From Ferguson to New York to Germany, Lisa has been leading trainings and helping mobilize clergy and community leaders around shared values for the common good, with a focus on racial justice. Prior to joining Sojourners, Lisa was the founding executive director of New York Faith & Justice — an organization at the hub of a new ecumenical movement to end poverty in New York City. In that capacity, she helped establish Faith Leaders for Environmental Justice, a citywide collaborative effort of faith leaders committed to leveraging the power of their constituencies and their moral authority in partnership with communities bearing the weight of environmental injustice. She also organized faith leaders to speak out for immigration reform and organized the South Bronx Conversations for Change, a dialogue-to-change project between police and the community.
Harper’s faith-rooted approach to advocacy and organizing has activated people across the U.S. and around the world to address structural and political injustice as an outward demonstration of their personal faith.
Asked why she does what she does, Lisa Sharon Harper’s answer is clear: “So that the church might be worthy of the moniker ‘Bride of Christ’.” Through preaching, writing, training, network development, and public witness Ms. Harper engages the church in the work of justice and peacemaking. For example: Ms. Harper helped build the Evangelical Immigration Table from 2011-2013. She fasted for 21 days as a core faster with the 2013 immigration reform Fast for Families, trained and catalyzed evangelicals in St. Louis to engage the 2014 push for justice in Ferguson and did the same in Baltimore in 2015. Harper was recognized in 2015 as one of “50 Powerful Women Religious Leaders to Celebrate on International Women’s Day” by the Huffington Post.
She earned her master’s in human rights from Columbia University in New York City and is currently in the process of ordination in the Evangelical Covenant Church.
Lisa is currently on a book tour for her newly-released book, The Very Good Gospel: How Everything Wrong Can Be Made Right. See more details here.
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Posts By This Author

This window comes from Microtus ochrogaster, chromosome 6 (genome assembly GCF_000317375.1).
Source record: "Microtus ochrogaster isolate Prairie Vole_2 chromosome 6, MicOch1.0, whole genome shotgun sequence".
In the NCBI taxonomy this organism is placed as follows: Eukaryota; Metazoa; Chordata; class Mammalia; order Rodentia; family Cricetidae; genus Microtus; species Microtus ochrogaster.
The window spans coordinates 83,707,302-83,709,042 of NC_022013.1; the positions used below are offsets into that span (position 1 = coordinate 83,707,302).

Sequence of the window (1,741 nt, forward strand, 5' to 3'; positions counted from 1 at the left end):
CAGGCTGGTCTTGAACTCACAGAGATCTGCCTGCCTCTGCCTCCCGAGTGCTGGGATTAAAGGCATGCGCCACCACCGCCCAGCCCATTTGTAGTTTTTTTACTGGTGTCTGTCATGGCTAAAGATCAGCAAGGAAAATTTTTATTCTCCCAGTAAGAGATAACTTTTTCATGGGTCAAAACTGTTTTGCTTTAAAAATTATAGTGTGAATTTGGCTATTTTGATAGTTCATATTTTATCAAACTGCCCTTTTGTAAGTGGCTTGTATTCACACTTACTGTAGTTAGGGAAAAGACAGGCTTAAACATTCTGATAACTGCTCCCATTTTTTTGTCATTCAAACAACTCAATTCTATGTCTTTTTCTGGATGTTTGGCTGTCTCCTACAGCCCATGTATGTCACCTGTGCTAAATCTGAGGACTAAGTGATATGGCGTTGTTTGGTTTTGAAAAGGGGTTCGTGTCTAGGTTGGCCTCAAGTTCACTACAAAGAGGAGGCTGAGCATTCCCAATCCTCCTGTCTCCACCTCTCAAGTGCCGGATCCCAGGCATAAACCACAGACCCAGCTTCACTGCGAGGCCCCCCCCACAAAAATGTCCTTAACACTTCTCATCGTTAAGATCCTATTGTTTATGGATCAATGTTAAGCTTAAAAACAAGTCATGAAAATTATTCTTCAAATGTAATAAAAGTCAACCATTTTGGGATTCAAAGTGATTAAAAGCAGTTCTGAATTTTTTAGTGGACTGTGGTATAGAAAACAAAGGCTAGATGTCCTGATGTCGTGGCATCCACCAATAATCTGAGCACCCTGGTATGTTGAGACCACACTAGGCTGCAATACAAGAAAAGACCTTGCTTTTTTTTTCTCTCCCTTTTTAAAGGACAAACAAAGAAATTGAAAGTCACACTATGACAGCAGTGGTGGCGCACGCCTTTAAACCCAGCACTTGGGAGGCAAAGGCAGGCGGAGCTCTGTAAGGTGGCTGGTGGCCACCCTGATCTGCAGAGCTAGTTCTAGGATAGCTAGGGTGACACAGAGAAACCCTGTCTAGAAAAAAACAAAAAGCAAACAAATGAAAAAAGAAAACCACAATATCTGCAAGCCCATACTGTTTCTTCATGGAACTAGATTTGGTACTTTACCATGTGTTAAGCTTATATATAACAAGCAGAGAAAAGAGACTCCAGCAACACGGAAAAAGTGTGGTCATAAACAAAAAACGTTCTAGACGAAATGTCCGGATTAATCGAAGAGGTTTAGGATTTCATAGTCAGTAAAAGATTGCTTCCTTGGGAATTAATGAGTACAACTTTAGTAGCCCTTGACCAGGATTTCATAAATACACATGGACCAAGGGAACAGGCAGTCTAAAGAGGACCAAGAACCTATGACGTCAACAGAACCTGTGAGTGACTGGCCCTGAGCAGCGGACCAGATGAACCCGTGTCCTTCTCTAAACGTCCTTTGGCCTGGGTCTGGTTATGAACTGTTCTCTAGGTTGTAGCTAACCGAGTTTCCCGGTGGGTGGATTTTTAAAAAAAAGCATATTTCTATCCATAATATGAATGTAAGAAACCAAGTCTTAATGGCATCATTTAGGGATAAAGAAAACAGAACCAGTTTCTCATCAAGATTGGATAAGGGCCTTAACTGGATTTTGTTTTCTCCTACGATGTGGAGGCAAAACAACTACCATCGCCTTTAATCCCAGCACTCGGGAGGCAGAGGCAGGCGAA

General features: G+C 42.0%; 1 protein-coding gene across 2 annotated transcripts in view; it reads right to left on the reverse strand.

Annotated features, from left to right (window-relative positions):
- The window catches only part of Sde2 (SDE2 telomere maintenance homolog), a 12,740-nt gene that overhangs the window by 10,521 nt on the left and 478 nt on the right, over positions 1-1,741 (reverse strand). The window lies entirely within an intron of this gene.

I sat on the first wooden pew of the Metropolitan AME Church in Washington, D.C., on New Year’s Eve, with 500 faithful from across the country and thousands who watched online, to worship, testify, and encourage each other.
We came together in the tradition of the 1862 “watch night” service, when enslaved and free African-Americans, abolitionists, and others awaited news that the Emancipation Proclamation would become law and would free black people living in the South. We came together also in the tradition of Jesus, who told his disciples to “keep awake” while he prayed on the night before his crucifixion.
Revelation of Light
On election night, I hunkered down in my living room, eyes glued to the television, waiting for the announcement. When talking heads announced that Hillary Clinton conceded the election to Donald Trump, my body shook — literally. I could not control it. I had never experienced anything like it. A cry rose from the pit of my stomach and quickly turned into a primal scream.
How Shall I Make Expiation?
FAMINE CRACKED the earth, causing children’s bellies to swell. Mouths opened wide, babies’ heads hung limp over their mothers’ arms. For three years no rain fell. Well water became a distant memory for the people of Israel.
David asked God why suffering was overcoming his people. God said: “There is bloodguilt on Saul and on his house, because he put the Gibeonites to death.”
Saul was the previous king who tried to wipe out the Gibeonites during his reign—even though Israel had sworn to spare them. What comes next in 2 Samuel 21:1-14 takes my breath away. David calls the Gibeonites to the court and speaks with them directly. He asks them: “What shall I do for you? How shall I make expiation, that you may bless the heritage of the Lord?” (verse 3).
America’s 45th president will be held responsible for the decisions made during his administration. But also the physical health of our land and people will reflect the measure to which President-elect Trump faces and corrects his own sins as well as those that past presidents have perpetrated against our citizens and our global neighbors.